Awaken in the Wild is a really great introductory book about the connection between mindfulness and the natural world. Published in 2006, it feels before its time in terms of the themes of overstimulation from technology and mindfulness. There are around 40 brief and themed sections in the book, with a short lesson and then…

Book Review: A Field Guide to Getting Lost by Rebecca Solnit

Book Review: A Field Guide to Getting Lost by Rebecca Solnit

A Field Guide to Getting Lost is a collection of loosely related essays that expand upon the idea of wandering, being lost and our human sense of the unknown. The essays are insightful, vivid and at times slow-moving. This is a mosaic of cultural history, autobiography, nature writing and artistic criticism that roves far and…

Book Review: Sorry I’m Late, I Didn’t Want to Come by Jessica Pan

Book Review: Sorry I’m Late, I Didn’t Want to Come by Jessica Pan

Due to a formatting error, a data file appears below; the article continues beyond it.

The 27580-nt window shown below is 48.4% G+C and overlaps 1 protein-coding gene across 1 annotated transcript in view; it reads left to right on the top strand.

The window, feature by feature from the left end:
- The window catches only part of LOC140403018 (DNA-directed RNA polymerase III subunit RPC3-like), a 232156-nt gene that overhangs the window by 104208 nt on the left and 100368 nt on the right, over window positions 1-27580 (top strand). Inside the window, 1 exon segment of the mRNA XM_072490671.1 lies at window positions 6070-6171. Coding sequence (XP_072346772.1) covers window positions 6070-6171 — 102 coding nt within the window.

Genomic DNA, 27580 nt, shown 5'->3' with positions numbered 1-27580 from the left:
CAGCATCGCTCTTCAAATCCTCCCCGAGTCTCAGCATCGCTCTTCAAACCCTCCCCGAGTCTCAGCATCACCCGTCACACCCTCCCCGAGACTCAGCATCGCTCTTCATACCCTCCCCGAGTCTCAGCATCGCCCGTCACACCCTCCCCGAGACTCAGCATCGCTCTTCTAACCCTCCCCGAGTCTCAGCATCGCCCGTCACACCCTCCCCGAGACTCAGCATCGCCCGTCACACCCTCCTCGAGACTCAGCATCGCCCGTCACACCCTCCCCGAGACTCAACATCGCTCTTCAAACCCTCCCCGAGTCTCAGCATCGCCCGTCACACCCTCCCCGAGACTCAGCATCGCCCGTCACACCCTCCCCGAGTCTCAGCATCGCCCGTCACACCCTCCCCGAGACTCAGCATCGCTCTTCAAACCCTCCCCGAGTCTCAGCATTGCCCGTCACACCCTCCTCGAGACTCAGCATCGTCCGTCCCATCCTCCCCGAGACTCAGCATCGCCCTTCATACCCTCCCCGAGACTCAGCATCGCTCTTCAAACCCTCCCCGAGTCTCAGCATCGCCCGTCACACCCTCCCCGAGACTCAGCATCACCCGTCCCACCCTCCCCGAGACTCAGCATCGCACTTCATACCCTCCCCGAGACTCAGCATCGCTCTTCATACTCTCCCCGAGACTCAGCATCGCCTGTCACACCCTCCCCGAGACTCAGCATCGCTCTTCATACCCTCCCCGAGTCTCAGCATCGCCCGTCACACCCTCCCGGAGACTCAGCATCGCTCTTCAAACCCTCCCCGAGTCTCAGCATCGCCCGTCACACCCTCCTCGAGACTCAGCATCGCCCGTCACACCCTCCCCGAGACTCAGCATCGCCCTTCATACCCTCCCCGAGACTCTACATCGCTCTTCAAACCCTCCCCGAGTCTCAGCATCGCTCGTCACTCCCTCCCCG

Book Review: Sorry I’m Late, I Didn’t Want to Come by Jessica Pan There have been a swathe of books lately on how to overcome shyness. This one is my favourite. This memoir recounts the adventures of Quiet American, Jessica Pan as she undertakes a year of living as an extrovert in London. It’s a…

Book Review: Weatherland by Andrea Harris

Book Review: Weatherland by Andrea Harris

Weatherland by Alexandra Harris is a sweeping panorama and magic carpet ride through the history of England using a quirky weathervane to measure the changing culture - the weather. Author Alexandra Harris’ debut book won The Guardian’s Book of the Year. It’s no surprise either because this is a far-reaching, expansive book written in an…